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How to avoid getting election spam from multiple states after you move

Election texts, calls and ads from different states? No thank you

A Florida voter registration application is shown, Tuesday, Oct. 6, 2020, at the Miami-Dade County Elections Department in Doral, Fla. Florida Gov. Ron DeSantis extended the state's voter registration deadline after heavy traffic crashed the state's online system and potentially prevented thousands of enrolling to cast ballots in next month's presidential election. (AP Photo/Wilfredo Lee)
A Florida voter registration application is shown, Tuesday, Oct. 6, 2020, at the Miami-Dade County Elections Department in Doral, Fla. Florida Gov. Ron DeSantis extended the state's voter registration deadline after heavy traffic crashed the state's online system and potentially prevented thousands of enrolling to cast ballots in next month's presidential election. (AP Photo/Wilfredo Lee) (Copyright 2020 The Associated Press. All rights reserved.)

ORLANDO, Fla. – There are more ways political campaigns can reach out to voters including text, mail, social media, by phone and email and that doesn’t even cover it all but imagine getting contacted by candidates from all the states you’ve lived in before? If you’ve moved around, it would be a lot.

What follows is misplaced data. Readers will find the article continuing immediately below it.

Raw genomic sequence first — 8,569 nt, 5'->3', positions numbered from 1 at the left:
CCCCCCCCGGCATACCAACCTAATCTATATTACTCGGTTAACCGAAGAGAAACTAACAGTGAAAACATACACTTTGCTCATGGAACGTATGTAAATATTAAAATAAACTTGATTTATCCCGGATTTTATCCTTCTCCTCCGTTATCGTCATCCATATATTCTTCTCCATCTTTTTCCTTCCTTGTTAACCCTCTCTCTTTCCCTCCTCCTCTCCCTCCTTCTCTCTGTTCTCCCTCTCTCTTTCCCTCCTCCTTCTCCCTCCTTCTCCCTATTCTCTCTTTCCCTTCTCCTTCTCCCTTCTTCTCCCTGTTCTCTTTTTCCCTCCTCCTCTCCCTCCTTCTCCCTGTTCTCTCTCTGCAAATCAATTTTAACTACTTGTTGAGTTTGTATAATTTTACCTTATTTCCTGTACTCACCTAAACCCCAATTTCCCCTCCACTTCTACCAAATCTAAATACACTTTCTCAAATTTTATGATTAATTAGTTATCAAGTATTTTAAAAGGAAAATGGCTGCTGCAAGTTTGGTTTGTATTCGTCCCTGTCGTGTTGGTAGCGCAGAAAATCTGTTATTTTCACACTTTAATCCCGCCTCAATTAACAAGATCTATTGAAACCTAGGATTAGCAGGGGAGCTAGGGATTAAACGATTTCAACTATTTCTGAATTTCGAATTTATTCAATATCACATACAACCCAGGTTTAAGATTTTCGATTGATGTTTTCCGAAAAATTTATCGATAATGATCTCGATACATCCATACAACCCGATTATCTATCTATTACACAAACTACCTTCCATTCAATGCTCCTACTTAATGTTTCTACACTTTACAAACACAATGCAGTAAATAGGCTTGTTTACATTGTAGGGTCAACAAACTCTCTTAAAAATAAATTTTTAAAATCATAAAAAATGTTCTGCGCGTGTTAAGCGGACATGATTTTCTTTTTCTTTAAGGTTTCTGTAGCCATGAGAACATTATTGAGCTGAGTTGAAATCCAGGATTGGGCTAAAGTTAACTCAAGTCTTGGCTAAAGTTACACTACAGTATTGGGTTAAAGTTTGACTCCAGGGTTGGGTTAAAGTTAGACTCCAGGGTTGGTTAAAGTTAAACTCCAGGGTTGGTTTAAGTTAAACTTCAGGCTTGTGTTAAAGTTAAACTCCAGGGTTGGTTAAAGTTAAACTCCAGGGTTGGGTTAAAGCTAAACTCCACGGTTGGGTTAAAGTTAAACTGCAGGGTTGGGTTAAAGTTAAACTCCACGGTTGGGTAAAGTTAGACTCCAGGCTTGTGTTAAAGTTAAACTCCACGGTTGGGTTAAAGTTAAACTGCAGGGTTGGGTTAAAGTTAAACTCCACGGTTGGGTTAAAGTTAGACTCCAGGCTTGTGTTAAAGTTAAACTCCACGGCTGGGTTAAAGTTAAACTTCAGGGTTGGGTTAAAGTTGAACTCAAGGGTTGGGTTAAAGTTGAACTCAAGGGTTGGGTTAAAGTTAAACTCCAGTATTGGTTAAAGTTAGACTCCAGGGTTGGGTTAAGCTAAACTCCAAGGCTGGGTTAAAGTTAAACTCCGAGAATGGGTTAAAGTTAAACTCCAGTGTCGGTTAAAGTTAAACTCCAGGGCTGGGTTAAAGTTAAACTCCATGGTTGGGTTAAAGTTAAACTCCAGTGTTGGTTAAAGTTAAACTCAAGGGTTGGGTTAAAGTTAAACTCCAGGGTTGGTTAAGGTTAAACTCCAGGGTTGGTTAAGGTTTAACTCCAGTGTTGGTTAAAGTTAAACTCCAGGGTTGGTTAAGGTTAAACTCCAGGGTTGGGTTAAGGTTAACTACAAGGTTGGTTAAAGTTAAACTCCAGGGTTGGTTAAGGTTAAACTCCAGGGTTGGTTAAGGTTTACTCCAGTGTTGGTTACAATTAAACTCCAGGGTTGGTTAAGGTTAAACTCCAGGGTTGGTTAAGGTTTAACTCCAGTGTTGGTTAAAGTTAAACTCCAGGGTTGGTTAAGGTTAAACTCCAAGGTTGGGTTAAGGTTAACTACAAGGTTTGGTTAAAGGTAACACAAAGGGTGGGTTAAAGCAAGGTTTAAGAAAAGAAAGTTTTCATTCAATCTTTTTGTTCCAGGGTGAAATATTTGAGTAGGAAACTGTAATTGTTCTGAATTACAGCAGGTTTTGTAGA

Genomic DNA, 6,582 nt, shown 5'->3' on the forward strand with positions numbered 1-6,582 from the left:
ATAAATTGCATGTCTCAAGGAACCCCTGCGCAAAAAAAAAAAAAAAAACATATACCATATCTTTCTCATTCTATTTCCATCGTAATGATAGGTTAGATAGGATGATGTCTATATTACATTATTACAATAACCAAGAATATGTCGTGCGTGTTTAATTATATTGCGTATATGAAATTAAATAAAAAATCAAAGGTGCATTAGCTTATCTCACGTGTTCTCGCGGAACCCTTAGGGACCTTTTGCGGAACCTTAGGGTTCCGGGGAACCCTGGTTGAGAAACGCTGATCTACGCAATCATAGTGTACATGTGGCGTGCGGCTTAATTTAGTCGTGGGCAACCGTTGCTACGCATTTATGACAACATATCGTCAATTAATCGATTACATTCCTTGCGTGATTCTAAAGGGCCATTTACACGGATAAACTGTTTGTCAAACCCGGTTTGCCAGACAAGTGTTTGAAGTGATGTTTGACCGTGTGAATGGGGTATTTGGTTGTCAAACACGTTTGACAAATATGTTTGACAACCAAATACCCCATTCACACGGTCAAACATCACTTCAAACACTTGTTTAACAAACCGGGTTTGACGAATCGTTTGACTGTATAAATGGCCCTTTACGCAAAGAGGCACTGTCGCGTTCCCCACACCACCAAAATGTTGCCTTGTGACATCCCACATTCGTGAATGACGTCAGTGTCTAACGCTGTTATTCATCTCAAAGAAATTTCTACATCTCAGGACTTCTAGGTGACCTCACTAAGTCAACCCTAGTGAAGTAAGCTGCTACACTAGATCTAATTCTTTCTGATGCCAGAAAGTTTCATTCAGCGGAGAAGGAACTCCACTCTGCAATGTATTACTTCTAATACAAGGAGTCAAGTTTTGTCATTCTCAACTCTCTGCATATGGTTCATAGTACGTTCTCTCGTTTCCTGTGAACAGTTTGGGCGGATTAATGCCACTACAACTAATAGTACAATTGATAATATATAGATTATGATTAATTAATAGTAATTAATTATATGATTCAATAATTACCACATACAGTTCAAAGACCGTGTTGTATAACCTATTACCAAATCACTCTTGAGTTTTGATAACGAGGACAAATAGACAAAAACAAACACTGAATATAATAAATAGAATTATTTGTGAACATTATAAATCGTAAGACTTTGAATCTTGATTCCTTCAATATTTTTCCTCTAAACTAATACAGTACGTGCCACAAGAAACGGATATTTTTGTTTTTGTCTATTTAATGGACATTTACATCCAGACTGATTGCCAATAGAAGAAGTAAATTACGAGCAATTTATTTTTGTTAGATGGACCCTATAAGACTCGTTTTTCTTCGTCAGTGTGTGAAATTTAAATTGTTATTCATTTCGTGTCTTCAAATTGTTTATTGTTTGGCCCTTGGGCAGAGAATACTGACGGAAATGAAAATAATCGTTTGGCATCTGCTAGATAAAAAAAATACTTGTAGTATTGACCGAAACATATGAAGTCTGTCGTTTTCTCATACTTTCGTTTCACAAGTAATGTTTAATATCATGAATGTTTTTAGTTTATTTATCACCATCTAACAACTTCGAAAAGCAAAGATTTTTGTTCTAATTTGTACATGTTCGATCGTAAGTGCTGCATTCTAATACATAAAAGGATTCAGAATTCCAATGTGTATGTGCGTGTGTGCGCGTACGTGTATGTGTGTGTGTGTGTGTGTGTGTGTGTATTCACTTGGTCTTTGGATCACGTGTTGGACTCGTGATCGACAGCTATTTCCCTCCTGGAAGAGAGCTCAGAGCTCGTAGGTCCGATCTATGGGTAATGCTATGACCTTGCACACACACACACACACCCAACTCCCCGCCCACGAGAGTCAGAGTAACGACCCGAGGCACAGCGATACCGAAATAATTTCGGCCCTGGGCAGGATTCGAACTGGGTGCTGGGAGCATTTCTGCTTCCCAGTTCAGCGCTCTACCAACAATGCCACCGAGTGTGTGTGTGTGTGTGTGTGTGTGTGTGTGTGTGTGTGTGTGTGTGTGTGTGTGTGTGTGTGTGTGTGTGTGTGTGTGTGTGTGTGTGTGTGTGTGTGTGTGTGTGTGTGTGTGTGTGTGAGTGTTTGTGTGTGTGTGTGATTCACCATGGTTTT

When someone moves to a new address within the same state it is an easy process to update your voter registration. Click here for links to all United States election sites to do that.

[2020 VOTER GUIDE: Everything you need to know ahead of the presidential election]

If you’ve moved to a new state you’ll need to register to vote there. All states but New Hampshire, Wyoming, and North Dakota accept this National Mail Voter Registration Form from the U.S. Election Assistance Commission. Fill it out and send it in or visit your new state’s election office website to register. Again, look up election sites for all 50 states here.

Now, because voter registration is public record in many states, information including your name and party affiliation is available to campaigns to target voters for an upcoming election. They will often use voter records from multiple years, which could be outdated. To avoid getting mailers and more from candidates that won’t be on your ballot you’ll need to notify your previous state that you’ve moved.

In Florida, you can call the voter assistance hotline at 1-866-308-6739. You can also call your previous county supervisor of elections.

Another tip, if you get a text from any political campaign or an advertisement in general from your old state, reply “STOP" and you will be removed from that text list.


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